So ask around. Someone may give you a hand-made quilt or a '20s cabinet. But be sure - ask explicitly! - whether this furniture is a gift or a loan. Know whether you are the newest steward of a family treasure or just taking junk off someone's hands before you paint it!
Yard and Garage Sales
Most of us have done a little garage sale shopping - or thrown a few sales ourselves. These sales generally fall into two camps: the over-priced and the under-priced. Look for the latter!
A reader reminded me that you can get bigger bargains if you visit late in the day, at the end of the sale. Always try to dicker! And this reminded me that, if you want the greatest selection, you want to visit right as the sale opens... so maybe visit twice?
The Guide Book to Garage Sale Décor
I haven't gotten hold of this book yet, but it looks like EXACTLY the book we all need before launching ourselves out into the untamed yards and garages of the world.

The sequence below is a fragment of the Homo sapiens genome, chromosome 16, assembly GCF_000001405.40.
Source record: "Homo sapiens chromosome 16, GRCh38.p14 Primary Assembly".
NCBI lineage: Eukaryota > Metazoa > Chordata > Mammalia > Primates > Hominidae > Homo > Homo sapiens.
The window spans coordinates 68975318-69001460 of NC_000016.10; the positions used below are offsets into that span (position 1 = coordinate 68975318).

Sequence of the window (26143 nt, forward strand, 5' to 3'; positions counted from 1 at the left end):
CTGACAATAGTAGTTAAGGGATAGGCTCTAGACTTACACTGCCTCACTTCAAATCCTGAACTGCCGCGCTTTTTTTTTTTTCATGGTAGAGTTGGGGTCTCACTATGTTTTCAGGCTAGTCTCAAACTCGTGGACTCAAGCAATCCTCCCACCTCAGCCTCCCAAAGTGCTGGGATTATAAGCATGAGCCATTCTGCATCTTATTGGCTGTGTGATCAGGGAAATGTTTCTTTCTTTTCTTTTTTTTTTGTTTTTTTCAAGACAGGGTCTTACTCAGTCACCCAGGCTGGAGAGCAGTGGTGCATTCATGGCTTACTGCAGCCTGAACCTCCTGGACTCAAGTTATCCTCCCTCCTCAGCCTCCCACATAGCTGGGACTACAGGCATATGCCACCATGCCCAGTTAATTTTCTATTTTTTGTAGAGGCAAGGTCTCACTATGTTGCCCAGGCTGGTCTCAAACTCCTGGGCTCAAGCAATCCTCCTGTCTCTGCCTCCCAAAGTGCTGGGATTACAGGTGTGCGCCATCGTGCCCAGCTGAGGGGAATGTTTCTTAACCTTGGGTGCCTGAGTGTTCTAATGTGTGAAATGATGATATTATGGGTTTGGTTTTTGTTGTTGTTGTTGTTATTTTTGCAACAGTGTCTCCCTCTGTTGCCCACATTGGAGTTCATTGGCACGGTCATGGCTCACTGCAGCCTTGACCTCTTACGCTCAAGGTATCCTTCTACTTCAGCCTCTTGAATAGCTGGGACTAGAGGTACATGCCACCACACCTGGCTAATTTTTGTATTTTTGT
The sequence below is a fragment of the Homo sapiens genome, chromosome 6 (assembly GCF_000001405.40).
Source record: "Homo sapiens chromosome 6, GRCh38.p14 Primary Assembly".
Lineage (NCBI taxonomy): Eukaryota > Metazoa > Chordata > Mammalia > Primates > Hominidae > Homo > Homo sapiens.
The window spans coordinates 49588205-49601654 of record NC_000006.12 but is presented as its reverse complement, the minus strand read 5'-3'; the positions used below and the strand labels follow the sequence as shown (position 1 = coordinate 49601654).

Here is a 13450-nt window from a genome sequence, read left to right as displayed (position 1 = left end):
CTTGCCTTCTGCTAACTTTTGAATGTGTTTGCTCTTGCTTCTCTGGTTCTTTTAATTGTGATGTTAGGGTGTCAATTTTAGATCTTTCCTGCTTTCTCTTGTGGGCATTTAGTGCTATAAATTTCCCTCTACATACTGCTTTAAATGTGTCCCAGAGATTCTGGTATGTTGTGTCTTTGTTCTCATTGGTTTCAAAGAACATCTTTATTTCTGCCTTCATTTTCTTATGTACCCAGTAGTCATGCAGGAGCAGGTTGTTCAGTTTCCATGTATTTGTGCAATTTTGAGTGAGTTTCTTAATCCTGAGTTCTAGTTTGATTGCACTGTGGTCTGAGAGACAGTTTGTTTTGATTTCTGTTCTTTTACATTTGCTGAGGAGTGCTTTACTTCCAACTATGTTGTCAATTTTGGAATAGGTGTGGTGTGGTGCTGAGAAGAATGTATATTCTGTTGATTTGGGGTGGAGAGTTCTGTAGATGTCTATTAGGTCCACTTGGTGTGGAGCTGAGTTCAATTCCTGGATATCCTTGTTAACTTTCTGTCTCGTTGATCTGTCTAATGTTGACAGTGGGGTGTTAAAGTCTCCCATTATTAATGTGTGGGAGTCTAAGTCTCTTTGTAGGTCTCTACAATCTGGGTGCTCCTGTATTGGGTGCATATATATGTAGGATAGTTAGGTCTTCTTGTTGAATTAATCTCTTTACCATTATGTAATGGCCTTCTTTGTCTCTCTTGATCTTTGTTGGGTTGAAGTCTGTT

I feel comfortable on the fix-it front and am good at spotting treasures, but since I've only done a modest amount of garage-sale-ing... a little advice on bargaining would help me. How about you?
Photo courtesy of Sharala at Blogaway
Architectural wrecking yards are tremendous fun and can be very useful to the home remodeler or decorator.
These places sell the rescued remains from wrecked buildings - both local and, sometimes, imported from castles in Europe or wherever. Prices tend to be high to crazy-high, but the humbler salvage yards can have good deals, especially on the less showy pieces.
Curb Trawling and Dumpster Diving
The title says it all: what treasure can you rescue from the curb - before the trash guys get it?
This May Be Illegal in Some Areas. Find out before you try.
The other caution is that furniture can be infested with pretty nasty insects (bedbug infestation?) or may harbor weird smells. Even for the theater, I stay away from upholstered goods. But a nice solid wood chair that just needs a little glue? Might be worthwhile. The concrete garden nymph was a fantastic find!
(Most recently I found a weathered cast-off swimming pool life ring - I wouldn't trust it with my life, but it'll look great on stage.)
By One of the Leading Decorators
With all her professional experience... Design on the cheap!
I own several books by this writer/designer and have always found her advice useful. (And the pictures inspiring.)